Regardless of your feelings about the status of America's war on drugs, police in Wisconsin and across the country are still in heavy battle. Getting drugs off the streets and arresting people who use, possess or distribute them remains a high priority for law enforcement, and the penalties for drug convictions are very serious.
The consequences of being arrested and convicted of a drug crime are especially troubling for people in their teens and early 20s, who may not have finished school or started a career. Although a prison sentence is bound to be educational, it's a very poor substitute for college.
An Oak Creek, Wisconsin, teenager's future hangs in the balance as he awaits his court date this week to face charges of drug possession with intent to deliver. The 17-year-old boy was arrested in early June in South Milwaukee just after a drug buy, according to police.
The arrest happened as an officer was conducting surveillance in a high drug traffic area. According to the criminal complaint he filed, the officer watched as the teen drove up to a house and his passenger got out and went inside. After a short time, the passenger came back outside, stepped back into the car and the two stayed parked outside the house. The officer, reasoning that their behavior suggested they were using drugs after purchasing them, approached the car and had both occupants step outside the car.
The officer then searched the car and found 11.6 grams of marijuana, as well as empty plastic bags and a list of names and phone numbers, according to the complaint. The officer suspected that the extra items were used to sell drugs, and the 17-year-old boy allegedly admitted that all of the drugs in the car were his. He also admitted to smoking and selling drugs, the complaint said.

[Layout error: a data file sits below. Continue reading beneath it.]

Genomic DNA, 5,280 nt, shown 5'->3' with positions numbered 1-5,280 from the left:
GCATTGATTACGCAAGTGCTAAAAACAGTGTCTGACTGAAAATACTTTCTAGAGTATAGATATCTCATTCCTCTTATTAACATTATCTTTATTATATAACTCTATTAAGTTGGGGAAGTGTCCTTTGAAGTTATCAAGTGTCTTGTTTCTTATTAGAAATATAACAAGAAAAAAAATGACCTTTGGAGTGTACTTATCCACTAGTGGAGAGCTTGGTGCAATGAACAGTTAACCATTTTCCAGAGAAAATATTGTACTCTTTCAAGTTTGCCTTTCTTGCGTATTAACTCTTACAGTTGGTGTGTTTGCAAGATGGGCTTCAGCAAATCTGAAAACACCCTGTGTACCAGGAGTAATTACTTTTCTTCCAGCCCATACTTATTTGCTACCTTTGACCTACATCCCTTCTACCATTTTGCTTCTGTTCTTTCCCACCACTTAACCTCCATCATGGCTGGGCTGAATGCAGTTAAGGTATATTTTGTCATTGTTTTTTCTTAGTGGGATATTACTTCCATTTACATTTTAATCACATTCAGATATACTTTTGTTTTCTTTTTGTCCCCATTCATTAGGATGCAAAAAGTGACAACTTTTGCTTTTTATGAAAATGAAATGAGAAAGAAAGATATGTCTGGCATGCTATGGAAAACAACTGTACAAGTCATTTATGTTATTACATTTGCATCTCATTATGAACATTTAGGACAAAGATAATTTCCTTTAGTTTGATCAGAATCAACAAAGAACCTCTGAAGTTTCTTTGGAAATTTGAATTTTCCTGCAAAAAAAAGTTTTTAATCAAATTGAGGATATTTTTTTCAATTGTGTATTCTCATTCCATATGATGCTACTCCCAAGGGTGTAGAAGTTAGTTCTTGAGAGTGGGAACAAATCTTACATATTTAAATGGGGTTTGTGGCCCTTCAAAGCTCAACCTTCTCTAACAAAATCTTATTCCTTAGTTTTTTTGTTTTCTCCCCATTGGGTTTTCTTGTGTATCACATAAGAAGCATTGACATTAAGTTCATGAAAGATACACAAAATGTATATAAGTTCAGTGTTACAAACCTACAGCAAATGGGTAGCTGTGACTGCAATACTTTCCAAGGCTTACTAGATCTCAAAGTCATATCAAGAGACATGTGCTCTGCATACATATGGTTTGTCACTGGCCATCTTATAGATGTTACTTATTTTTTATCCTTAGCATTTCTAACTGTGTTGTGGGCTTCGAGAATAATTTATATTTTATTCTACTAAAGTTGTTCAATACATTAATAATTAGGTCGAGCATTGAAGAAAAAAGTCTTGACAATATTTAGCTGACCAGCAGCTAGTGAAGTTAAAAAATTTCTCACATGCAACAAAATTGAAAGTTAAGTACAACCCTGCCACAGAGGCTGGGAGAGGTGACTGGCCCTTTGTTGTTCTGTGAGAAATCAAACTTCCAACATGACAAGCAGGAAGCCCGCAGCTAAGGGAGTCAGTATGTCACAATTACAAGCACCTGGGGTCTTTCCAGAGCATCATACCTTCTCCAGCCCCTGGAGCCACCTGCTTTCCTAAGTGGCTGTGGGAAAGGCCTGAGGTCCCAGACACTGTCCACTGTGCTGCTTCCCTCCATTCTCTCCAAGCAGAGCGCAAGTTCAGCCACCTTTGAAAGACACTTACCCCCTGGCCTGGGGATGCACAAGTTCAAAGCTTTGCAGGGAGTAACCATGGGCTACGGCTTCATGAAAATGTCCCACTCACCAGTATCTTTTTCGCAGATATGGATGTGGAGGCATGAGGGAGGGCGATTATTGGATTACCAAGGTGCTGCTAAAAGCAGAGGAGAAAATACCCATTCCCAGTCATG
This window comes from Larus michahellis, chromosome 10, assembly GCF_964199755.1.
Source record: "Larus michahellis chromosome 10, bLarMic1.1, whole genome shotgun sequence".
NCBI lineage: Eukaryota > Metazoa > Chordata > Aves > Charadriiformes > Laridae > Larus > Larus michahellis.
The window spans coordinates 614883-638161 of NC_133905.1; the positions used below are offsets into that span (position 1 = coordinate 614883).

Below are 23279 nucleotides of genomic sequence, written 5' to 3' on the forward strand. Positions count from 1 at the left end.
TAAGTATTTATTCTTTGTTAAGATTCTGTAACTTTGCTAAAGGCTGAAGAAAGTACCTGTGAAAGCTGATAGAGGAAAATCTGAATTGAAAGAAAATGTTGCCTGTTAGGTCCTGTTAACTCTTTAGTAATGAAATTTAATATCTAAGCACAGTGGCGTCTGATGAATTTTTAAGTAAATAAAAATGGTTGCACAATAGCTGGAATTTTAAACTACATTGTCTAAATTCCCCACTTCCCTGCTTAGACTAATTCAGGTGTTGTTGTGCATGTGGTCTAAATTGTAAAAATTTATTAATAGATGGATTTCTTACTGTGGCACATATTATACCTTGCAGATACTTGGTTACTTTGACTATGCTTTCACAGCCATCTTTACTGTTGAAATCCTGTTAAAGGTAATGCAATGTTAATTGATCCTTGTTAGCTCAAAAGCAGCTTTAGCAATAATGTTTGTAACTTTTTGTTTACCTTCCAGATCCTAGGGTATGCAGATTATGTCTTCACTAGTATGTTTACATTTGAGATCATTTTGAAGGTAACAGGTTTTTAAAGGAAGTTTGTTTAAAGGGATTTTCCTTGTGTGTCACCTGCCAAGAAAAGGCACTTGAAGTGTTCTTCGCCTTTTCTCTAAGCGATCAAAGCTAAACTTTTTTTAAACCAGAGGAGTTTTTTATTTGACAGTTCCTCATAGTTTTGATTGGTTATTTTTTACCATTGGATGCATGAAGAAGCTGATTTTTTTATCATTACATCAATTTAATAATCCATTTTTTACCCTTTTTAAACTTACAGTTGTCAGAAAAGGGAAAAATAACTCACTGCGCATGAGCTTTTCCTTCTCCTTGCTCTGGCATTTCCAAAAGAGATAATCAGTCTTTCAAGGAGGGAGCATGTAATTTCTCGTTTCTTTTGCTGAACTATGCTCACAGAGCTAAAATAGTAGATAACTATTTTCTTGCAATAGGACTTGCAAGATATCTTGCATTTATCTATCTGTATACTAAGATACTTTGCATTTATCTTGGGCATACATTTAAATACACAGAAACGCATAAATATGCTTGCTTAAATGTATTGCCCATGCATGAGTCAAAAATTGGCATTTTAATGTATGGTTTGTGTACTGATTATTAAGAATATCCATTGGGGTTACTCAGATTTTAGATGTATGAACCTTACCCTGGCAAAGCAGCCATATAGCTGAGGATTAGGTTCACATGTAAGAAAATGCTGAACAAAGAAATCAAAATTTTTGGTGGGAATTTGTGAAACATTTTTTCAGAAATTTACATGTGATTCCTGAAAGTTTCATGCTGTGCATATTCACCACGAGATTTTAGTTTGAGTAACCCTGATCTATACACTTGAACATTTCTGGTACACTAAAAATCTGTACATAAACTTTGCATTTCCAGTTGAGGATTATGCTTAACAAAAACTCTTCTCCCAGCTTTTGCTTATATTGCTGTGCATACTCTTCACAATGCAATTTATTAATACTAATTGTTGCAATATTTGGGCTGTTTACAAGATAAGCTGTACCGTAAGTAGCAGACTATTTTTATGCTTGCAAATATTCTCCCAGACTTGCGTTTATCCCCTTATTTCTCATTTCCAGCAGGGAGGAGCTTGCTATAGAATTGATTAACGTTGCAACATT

A conviction for the young man could result in a 3.5-year prison sentence, which would put his life on hold at a time when his peers are graduating from high school and attending college.
The teen might have had more legal options if he hadn't confessed to smoking and selling drugs at the time of his arrest and instead contacted a criminal defense attorney immediately. It's something worth considering for people of any age who find themselves under arrest on drug charges.
Source: Oak Creek Patch, "Oak Creek Teen Faces Felony Drug Charge," Joe Petrie, July 12, 2012
· Our firm handles similar situations to the one discussed in this post. If you would like to learn more about our practice, please visit our Milwaukee drug crimes page.